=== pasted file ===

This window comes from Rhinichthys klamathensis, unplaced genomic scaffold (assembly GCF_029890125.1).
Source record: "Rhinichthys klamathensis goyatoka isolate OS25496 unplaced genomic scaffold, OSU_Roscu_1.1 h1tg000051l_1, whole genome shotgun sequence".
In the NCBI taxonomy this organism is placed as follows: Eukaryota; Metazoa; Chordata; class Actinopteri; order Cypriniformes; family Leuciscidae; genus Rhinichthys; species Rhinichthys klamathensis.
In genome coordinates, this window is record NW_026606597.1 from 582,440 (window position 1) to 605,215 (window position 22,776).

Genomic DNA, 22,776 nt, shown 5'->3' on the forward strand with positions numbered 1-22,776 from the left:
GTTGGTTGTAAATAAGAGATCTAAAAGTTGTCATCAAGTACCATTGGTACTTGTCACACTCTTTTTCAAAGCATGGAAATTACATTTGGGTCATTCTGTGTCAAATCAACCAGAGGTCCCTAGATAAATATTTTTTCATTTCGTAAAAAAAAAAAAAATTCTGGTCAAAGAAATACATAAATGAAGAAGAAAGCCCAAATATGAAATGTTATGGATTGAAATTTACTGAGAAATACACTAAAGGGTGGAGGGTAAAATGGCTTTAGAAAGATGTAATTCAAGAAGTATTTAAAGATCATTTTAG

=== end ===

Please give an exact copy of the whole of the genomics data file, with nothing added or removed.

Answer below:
This window comes from Rhinichthys klamathensis, unplaced genomic scaffold (assembly GCF_029890125.1).
Source record: "Rhinichthys klamathensis goyatoka isolate OS25496 unplaced genomic scaffold, OSU_Roscu_1.1 h1tg000051l_1, whole genome shotgun sequence".
In the NCBI taxonomy this organism is placed as follows: Eukaryota; Metazoa; Chordata; class Actinopteri; order Cypriniformes; family Leuciscidae; genus Rhinichthys; species Rhinichthys klamathensis.
In genome coordinates, this window is record NW_026606597.1 from 582,440 (window position 1) to 605,215 (window position 22,776).

Genomic DNA, 22,776 nt, shown 5'->3' on the forward strand with positions numbered 1-22,776 from the left:
GTTGGTTGTAAATAAGAGATCTAAAAGTTGTCATCAAGTACCATTGGTACTTGTCACACTCTTTTTCAAAGCATGGAAATTACATTTGGGTCATTCTGTGTCAAATCAACCAGAGGTCCCTAGATAAATATTTTTTCATTTCGTAAAAAAAAAAAAAATTCTGGTCAAAGAAATACATAAATGAAGAAGAAAGCCCAAATATGAAATGTTATGGATTGAAATTTACTGAGAAATACACTAAAGGGTGGAGGGTAAAATGGCTTTAGAAAGATGTAATTCAAGAAGTATTTAAAGATCATTTTAG